Share

EPPS Professor Receives Piper Honor for Devotion, Dedication to Students

Dr. Denise Paquette Boots

Dr. Denise Paquette Boots, a professor of public policy and political economy at The University of Texas at Dallas, is known to her colleagues and students as a passionate teacher and engaged scholar, and for her commitment to serving the University and the greater community.  

In recognition of her dedication, the San Antonio-based Minnie Stevens Piper Foundation has selected Boots as a 2020 Piper Professor, an award that honors the top professors in Texas. 

“It was a wonderful surprise to be selected as a Piper Professor. To be recognized with other distinguished educators across the state of Texas is an incredible honor,” said Boots, who is also a senior research fellow with the Institute for Urban Policy Research and the associate dean of undergraduate education in the School of Economic, Political and Policy Sciences (EPPS).

The award, established in 1958 to recognize the best college professors in Texas, is made annually to 10 educators to honor their dedication to the teaching profession and for their outstanding academic, scientific and scholarly achievement. Each Piper Professor receives a certificate of merit, a gold pin, a $5,000 honorarium and “forever” signature line designation on their title. Selections are highly competitive and are chosen from nominations across all two- and four-year colleges and universities in the state, each of which puts forward one campus nominee annually.

Piper Professors

For the third straight year a UT Dallas professor has received the Piper award. The following is a list of recent recipients.

2015: Dr. John Sibert, associate professor of chemistry

2018: Dr. Theresa Towner, Ashbel Smith Professor of literary studies

2019: Dr. Karen Huxtable-Jester, senior lecturer in the School of Behavioral and Brain Sciences

2020: Dr. Denise Paquette Boots, professor of public policy and political economy

“The success that Dr. Boots has had in the classroom and in the community made her an incredibly strong candidate for this award. She is famously dedicated to her students and is a fierce advocate for them,” said Dr. Jennifer Holmes, dean of EPPS. “She epitomizes the best of EPPS: a dynamic professor, a champion for our students and a leading policy thinker with broad impact.”

Boots, who joined UT Dallas in 2006, teaches courses in criminology and public policy, covering topics such as family violence, capital punishment and global public health. Her research focuses on interpersonal violence and public policy, including domestic violence, mental health and campus sexual assault. A past program head and faculty member of EPPS’ criminology program, Boots was the lead researcher on the city of Dallas’ Domestic Violence Task Force and is a court-certified expert and trainer on issues related to sexual assault, mental health problems, family violence and child abuse, and parricide.

In 2009 Boots was awarded the UT System Regents’ Outstanding Teaching Award, and in 2016 she received a UT Dallas President’s Teaching Excellence Award. She is also the founding president of the UT Dallas chapter of The Honor Society of Phi Kappa Phi

Boots received the 2016 Evelyn Gilbert Unsung Hero Award from the Minorities and Women Section of the Academy of Criminal Justice Sciences (ACJS) for her contributions to criminal justice education and scholarship concerning ethnicity, race and gender in criminology and criminal justice. In March, she was elected 2nd vice president for ACJS and will serve on the executive board for four years, becoming president in 2022-23.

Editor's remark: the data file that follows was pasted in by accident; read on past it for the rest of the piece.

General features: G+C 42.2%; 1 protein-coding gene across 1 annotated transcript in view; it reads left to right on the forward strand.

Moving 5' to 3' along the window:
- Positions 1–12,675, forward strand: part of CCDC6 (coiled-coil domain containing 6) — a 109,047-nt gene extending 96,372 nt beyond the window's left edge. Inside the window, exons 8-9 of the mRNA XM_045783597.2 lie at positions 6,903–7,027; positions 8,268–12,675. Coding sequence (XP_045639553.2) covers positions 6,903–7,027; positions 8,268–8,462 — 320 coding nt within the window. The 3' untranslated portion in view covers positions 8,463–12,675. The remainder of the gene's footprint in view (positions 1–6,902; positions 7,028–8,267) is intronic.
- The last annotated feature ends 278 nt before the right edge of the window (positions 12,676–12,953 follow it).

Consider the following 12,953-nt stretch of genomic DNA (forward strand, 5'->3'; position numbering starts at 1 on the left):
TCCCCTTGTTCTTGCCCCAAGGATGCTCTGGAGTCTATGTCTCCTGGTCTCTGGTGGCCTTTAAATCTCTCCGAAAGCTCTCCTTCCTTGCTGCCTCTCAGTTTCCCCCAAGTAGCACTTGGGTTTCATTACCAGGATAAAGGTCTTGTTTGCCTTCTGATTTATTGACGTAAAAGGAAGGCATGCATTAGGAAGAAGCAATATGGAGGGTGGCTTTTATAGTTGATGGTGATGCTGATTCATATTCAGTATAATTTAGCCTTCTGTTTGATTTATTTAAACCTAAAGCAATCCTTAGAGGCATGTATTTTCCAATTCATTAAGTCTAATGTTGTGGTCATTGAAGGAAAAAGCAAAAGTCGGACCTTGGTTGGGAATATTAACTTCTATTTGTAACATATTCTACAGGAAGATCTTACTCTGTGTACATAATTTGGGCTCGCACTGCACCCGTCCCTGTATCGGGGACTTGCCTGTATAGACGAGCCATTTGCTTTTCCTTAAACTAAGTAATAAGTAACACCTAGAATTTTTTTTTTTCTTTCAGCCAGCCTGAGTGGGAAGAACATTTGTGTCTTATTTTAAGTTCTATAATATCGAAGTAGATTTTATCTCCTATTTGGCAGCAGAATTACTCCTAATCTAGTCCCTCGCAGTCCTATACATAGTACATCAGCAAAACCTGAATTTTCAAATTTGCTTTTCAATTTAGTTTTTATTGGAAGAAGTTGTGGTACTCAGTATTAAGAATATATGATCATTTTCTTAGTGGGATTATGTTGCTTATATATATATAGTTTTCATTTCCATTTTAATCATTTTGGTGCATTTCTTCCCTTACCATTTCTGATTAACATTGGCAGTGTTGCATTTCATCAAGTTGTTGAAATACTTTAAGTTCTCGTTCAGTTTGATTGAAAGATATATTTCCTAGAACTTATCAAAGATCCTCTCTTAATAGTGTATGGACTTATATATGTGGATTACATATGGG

“The success that Dr. Boots has had in the classroom and in the community made her an incredibly strong candidate for this award. She is famously dedicated to her students and is a fierce advocate for them. She epitomizes the best of EPPS: a dynamic professor, a champion for our students and a leading policy thinker with broad impact.”

Dr. Jennifer Holmes, dean of the School of Economic, Political and Policy Sciences

“Dr. Boots’ contributions to UT Dallas and the state of Texas are deep, multifaceted and enduring,” said Dr. Paul Diehl, Ashbel Smith Professor of political science, associate provost, and director of the Center for Teaching and Learning at UT Dallas. “What sets her above other outstanding classroom instructors is the time and care she devotes to her students outside the classroom.”

Supporting Students Beyond Graduation

Boots maintains regular contact with hundreds of UT Dallas alumni as they pursue graduate study and professional careers and has helped many students with personal challenges, Diehl said. She has taken a special interest in mentoring women and minorities as they pursue graduate degrees, as well as careers in criminology, public policy, government service and the nonprofit sector.

“For many faculty, distinguished records in teaching and research are what bring recognition and awards,” Diehl said. “Yet Boots has done more than most as an ‘outstanding citizen’ on campus and beyond its confines.”

Boots said that while students have learned from her, she has also learned much from them over the 14 years she has been at UT Dallas.

“W.B. Yeats said, ‘Education is not the filling of a pail, but the lighting of a fire.’ Time and again, I am inspired by our students’ desire to become more informed on problems related to social and restorative justice, as well as how they can support victims and their communities,” Boots said. “My greatest reward is seeing my students do great things and become agents of change.”

Media Contact: The Office of Media Relations, UT Dallas, (972) 883-2155, [email protected].